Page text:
Think back to your last commute to work. Who did you talk to? If you were singing with the radio, that doesn’t count. Most people don’t talk during their commute. If you commute by car then you can’t talk with anyone else unless you are on your cell phone. That also doesn’t count. I recently read an interesting account of a group of women who ride the train to work. They established a group of female riders who talk with each other during their commutes. They also meet occasionally for lunch as a group and built a website. This is a great group for business. Why? They get to connect with other people who can help them.
If you ride the train or bus, do you talk with other people? Probably not. If you’re a New Yorker, talking with other people might even sound a little weird. These women are in Dallas, Texas and while Dallas may be a friendlier town, talking with other like-minded commuters sounds like a great idea–especially in this economy.
The group started with one woman who just moved from California and wanted to meet people in Dallas. She met for lunch with a friend who also commutes. Another woman tagged along. Soon they were gathering emails of other train riders and they formed the group. The group is close to 50 people now. They feel free to talk with each other during their commute. They’ve exchanged contact information. They also occasionally meet for lunch.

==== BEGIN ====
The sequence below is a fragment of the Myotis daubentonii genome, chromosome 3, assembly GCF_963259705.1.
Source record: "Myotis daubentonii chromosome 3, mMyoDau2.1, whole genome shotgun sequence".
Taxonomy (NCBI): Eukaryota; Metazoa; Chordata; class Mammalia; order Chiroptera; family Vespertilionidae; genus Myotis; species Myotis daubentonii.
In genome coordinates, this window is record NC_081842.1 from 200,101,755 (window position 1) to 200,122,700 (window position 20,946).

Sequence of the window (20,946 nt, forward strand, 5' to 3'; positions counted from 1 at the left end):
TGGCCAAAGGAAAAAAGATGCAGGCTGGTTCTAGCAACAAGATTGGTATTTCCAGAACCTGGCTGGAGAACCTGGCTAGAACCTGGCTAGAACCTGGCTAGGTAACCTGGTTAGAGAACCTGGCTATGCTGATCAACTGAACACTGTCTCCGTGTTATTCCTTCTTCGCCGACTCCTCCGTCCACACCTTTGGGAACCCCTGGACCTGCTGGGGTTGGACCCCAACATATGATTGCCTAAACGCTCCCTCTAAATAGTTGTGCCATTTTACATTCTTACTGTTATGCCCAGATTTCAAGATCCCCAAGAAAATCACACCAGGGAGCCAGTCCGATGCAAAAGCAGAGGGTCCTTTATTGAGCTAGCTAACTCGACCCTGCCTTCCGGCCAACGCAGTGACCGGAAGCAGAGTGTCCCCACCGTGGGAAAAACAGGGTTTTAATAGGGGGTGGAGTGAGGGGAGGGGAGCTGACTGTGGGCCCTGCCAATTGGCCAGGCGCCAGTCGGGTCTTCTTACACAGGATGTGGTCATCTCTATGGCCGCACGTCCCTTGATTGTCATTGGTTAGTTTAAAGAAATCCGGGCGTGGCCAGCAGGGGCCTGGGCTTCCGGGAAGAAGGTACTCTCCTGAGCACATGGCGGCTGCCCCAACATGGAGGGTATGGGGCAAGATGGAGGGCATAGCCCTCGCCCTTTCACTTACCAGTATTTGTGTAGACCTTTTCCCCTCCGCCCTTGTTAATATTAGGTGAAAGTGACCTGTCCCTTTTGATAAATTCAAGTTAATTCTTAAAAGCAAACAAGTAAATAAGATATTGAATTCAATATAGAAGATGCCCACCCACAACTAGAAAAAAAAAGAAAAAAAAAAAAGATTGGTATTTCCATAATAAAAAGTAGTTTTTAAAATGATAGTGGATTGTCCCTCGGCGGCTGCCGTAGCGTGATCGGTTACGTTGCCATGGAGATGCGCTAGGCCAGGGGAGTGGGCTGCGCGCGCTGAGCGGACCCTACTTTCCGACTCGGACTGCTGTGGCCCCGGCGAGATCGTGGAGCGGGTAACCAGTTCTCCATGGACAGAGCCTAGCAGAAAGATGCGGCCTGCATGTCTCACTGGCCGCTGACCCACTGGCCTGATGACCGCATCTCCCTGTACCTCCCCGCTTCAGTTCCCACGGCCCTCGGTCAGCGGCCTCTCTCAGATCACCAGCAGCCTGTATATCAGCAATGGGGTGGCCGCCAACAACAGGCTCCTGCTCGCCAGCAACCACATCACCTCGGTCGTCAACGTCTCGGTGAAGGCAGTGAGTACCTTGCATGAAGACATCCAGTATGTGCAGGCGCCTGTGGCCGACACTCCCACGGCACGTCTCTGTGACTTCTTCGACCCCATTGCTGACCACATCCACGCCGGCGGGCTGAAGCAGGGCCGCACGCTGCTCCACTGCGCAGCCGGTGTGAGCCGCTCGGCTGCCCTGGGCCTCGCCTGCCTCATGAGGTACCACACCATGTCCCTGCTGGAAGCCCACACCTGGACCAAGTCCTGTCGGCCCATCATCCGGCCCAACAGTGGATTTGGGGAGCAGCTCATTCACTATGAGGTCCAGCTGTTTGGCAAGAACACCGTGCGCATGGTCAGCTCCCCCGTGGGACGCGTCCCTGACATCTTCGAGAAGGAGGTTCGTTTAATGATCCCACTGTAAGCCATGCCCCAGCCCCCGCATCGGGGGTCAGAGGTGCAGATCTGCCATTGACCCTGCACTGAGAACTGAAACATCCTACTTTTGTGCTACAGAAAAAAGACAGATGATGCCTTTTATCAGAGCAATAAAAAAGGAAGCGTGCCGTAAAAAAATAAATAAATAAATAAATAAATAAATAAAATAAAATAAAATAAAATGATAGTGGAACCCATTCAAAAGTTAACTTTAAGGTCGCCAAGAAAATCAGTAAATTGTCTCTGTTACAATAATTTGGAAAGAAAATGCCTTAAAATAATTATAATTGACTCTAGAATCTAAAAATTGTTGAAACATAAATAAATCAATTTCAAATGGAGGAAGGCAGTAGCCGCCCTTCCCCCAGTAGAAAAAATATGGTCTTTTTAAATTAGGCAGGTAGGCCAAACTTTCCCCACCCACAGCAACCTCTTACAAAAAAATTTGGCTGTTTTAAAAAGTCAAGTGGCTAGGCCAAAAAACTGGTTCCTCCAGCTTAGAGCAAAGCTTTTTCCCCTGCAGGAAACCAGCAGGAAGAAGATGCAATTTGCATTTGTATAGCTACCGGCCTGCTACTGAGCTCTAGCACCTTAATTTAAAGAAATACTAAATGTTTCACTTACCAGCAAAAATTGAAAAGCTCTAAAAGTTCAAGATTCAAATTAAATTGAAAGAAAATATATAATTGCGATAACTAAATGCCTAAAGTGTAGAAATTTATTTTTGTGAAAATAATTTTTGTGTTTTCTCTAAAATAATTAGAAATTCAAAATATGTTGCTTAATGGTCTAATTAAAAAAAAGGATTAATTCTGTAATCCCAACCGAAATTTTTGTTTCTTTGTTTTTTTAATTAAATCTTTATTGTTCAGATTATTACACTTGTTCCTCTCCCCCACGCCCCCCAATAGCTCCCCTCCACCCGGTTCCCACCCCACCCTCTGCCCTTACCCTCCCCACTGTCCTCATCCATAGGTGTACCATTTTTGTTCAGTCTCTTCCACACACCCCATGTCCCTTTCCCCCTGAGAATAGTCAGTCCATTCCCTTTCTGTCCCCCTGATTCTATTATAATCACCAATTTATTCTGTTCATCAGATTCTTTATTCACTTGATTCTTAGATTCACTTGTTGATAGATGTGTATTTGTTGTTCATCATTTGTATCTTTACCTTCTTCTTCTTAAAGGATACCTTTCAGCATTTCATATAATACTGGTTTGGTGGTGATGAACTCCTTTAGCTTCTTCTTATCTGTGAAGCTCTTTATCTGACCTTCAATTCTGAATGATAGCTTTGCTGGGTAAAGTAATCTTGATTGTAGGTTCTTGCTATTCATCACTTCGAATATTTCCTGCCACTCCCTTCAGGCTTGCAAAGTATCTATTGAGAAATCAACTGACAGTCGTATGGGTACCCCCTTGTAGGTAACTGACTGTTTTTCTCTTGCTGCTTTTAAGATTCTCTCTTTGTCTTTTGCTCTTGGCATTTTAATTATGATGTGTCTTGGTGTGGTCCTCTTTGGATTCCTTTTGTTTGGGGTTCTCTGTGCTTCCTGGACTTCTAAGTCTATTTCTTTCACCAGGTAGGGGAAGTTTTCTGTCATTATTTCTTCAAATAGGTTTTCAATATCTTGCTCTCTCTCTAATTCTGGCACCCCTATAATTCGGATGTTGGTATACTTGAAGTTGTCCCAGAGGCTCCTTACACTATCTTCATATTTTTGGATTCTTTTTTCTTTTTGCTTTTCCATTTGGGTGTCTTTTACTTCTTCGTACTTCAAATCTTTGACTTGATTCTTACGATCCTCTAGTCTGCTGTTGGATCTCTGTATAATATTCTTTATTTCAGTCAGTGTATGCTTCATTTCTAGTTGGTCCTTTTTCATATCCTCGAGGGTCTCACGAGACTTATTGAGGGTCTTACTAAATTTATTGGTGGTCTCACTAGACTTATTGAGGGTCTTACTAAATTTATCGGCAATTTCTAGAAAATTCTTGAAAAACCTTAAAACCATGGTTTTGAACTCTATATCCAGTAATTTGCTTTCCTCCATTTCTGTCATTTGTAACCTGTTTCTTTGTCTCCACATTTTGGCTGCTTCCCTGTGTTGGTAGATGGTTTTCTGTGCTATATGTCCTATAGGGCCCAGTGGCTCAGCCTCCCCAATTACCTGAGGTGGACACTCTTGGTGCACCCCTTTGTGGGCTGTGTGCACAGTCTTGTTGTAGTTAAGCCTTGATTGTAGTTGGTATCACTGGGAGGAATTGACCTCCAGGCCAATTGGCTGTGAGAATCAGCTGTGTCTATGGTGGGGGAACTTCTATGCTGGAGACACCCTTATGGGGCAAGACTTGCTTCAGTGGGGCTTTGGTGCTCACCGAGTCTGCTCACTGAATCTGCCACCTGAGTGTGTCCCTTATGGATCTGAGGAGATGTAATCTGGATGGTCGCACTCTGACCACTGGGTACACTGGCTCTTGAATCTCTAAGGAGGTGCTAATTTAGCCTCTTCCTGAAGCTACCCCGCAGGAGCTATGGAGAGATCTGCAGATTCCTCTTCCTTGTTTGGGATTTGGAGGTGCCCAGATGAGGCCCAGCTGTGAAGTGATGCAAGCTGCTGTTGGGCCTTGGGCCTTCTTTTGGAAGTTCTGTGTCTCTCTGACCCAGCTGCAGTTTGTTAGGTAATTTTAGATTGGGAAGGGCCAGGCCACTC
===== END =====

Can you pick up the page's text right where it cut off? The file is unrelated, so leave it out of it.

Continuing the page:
What would you do if you suddenly needed a job? It’s not too far fetched in this economy. I don’t care if you’re the best Internet job hunter. I’ll predict that you’re most likely to get your next job through someone you know. That’s why groups like this are so valuable. If you need a job now, if you were a member of this commute group, you would be able to tap into the knowledge of close to 50 other people and what they know about job opportunities. That gives you a lot of personalized job prospecting information. If you get to know these people and they know you and your work, you would have close to 50 people being able to recommend you for a job. The job might even be one that hasn’t made the job boards yet.
This group is not limited just to business either. Members share requests with each other. Someone might want to know about cheap parking around the train stop. If someone has car trouble, she knows another rider to call for help. I think women in business should have as many business contacts as possible. The more people who you know and who know you make you a stronger business resource. That’s good for your business success.
I started by saying that my comments aren’t about increasing productivity. One definition of productivity is an economic definition. It is “The rate at which goods or services are produced especially output per unit of labor.” That’s what I was thinking. But, building relationships and making connections during a commute isn’t the economic definition of productivity. The other definition of productivity is “The quality of being productive.” If you need something–whether a job or some information–what could be more productive than having a large group of people as a resource? I guess this was about being productive after all.